After a few weeks of respite from the haze, the pollution index has started to climb again.
Indonesian President Joko Widodo has cut short his visit to the United States after hearing news of worsening haze. 12 people in Indonesia have died of illnesses related to the haze, and over 500,000 are suffering from respiratory infections since July.
The polluted air has caused schools in Malaysia and Singapore to be closed, and has now reached as far as the Philippines, where hospitals have been put on alert and flights cancelled.
The haze is an annual issue in the region caused by fumes from forests fires in Indonesia. But this year the haze has been particularly prolonged due to a dry spell in the region. The last haze crisis in 2013 lasted for two months, but this year Singapore’s National Environment Agency has said it could last for three months.
GovInsider has put together a list of four interactive tools which you can use to track haze and forest fire hotspots in the region.
The National Environmental Agency’s popular Twitter feed brings hourly updates of the Pollution Standards Index.
It also shares forecasts on the haze, health advisories and information on the number of fire hotspots in the region.
The account @NEAsg has 159,000 followers, and has been tweeting since August 2009.
Here is a live feed from the account:
Malaysia’s Department of Environment publishes a map with hourly updates on air quality. The map is colour coded to indicate whether the Air Pollutant Index is in a good, unhealthy or hazardous range.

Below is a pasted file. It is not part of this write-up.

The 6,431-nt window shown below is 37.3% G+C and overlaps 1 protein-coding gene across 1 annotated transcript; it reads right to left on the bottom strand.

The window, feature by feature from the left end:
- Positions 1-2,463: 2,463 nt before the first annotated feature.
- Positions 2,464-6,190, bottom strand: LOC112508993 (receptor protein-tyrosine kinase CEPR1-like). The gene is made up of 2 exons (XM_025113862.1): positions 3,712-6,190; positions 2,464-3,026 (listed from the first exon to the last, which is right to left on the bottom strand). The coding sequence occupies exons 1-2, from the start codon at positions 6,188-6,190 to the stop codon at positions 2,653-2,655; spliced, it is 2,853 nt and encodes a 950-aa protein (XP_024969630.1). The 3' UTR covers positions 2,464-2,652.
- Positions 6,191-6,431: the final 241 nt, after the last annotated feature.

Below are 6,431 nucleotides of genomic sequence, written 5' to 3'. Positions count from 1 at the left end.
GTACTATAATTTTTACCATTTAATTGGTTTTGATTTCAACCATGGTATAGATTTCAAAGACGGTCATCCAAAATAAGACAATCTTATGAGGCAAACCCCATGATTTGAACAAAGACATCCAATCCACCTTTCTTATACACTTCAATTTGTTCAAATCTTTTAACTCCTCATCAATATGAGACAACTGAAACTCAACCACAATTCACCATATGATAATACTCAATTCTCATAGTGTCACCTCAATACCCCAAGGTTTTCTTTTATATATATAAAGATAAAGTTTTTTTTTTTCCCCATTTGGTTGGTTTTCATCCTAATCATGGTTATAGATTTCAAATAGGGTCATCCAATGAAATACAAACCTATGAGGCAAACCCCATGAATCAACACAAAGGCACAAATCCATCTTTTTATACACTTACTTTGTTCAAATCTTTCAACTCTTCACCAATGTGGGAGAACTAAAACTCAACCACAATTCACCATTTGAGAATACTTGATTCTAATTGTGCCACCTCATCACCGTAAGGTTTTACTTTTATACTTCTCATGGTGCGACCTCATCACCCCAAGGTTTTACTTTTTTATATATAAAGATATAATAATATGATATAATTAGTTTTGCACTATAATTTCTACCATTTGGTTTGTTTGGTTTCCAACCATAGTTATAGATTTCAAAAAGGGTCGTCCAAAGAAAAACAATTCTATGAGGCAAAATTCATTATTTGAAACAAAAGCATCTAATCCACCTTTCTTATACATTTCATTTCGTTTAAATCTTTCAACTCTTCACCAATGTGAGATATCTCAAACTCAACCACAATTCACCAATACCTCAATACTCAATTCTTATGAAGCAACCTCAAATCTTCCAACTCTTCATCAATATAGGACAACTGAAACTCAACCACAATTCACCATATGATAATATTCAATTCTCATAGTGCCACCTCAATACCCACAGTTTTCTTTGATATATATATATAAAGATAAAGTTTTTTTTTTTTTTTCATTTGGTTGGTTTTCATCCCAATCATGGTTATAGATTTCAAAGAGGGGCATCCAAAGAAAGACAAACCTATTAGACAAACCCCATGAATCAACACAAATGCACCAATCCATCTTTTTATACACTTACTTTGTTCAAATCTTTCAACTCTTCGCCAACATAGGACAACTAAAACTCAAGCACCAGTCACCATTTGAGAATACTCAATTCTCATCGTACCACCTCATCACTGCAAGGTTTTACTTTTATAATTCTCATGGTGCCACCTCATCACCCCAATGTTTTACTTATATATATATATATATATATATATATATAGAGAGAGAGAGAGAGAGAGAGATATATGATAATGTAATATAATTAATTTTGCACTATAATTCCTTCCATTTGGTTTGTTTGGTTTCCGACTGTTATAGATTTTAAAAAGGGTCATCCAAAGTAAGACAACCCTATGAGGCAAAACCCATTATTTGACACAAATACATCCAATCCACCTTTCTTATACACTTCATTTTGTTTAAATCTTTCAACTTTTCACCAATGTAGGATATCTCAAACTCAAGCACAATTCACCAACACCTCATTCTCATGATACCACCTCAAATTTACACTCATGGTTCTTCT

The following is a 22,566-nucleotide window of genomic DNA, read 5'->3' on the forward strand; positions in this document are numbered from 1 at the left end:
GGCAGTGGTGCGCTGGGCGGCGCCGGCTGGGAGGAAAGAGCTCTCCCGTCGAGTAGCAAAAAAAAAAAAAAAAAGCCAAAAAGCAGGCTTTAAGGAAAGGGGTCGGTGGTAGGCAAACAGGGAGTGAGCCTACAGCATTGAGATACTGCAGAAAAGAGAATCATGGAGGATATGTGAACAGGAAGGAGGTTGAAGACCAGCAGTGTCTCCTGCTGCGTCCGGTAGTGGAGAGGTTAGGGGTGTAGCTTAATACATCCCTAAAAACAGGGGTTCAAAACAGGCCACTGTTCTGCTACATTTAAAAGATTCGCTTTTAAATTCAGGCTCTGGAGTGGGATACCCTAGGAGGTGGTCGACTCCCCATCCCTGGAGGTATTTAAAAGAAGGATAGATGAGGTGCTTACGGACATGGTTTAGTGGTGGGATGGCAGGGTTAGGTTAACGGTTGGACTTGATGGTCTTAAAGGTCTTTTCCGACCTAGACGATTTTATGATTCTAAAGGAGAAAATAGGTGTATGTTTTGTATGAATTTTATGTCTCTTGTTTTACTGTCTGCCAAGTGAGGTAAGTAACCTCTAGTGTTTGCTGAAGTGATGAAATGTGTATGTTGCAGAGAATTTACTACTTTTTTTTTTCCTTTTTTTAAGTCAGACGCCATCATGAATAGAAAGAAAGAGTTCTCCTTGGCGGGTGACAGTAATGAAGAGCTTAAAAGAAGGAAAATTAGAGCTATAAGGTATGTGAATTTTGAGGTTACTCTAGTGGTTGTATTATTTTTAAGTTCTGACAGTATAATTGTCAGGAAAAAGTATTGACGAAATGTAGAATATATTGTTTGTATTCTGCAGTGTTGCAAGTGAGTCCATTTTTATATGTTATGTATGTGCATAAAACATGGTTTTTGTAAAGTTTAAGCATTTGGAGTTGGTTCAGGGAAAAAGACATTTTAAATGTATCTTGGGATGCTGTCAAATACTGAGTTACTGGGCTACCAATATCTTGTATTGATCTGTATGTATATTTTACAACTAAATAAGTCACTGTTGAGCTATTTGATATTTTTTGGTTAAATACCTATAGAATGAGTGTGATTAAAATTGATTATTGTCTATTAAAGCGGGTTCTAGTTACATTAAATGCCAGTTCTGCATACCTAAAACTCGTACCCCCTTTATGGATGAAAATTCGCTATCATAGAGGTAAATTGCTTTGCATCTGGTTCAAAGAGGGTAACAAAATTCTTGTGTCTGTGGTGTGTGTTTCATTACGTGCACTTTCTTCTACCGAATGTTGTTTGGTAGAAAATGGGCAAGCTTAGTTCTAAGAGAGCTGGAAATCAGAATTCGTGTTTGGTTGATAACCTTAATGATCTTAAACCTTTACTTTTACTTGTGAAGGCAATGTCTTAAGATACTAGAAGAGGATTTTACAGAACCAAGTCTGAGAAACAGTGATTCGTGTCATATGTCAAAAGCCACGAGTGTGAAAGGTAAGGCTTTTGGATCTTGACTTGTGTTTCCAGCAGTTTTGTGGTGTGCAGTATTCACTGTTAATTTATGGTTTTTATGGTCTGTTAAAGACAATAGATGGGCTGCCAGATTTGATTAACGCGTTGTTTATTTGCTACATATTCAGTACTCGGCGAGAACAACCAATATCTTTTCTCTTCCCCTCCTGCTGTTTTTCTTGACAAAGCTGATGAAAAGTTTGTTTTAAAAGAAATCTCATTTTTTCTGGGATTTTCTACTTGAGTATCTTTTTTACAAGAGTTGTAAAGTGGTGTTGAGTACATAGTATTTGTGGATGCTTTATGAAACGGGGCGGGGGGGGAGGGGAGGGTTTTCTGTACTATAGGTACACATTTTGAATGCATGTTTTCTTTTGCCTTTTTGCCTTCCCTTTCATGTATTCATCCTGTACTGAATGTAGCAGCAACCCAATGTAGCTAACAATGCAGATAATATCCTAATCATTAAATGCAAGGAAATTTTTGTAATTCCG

The index is calculated based on data from remotely controlled air quality monitoring stations across the country.
It is calculated in a different way from the one used by Singapore’s environment agency, so the numbers will differ. Malaysia’s index uses measurements of ozone, carbon monoxide, nitrogen dioxide, sulphur dioxide and particulate matter with a diameter of less than 10 micron (PM10).
The Department has said it is in the midst of finalising a new index to include measurements of the smaller PM2.5 particles, which is used by Singapore.
This tool was built by the World Resources Institute and allows you to track forest fires across ASEAN in “near real-time”.
The website uses NASA’s real-time satellite data on active fires. It combines this with high resolution satellite images, detailed maps of land cover used for commodities like palm oil and wood pulp, weather conditions and air quality data.
The website also lets you select from its data and run quick analyses on the latest fire alerts. All of Global Forest Watch’s data is publicly available on its open data site. This includes the details on forest cover, how land is being used for manufacturing and agriculture, and which areas are reserved for conservation and indigenous groups.
The ASEAN’s regional meteorological centre publishes maps with daily updates on the number of hotspots and density of haze in the region.
The centre is a collaboration between the meteorological agencies of the 10 ASEAN countries to monitor haze and forest fires in the region.
Its website publishes daily heat maps and charts with the number and distribution of hotspots across the region. It also publishes satellite images from Japan National Meteorological Agency, NASA and the US National Oceanic and Atmospheric Administration.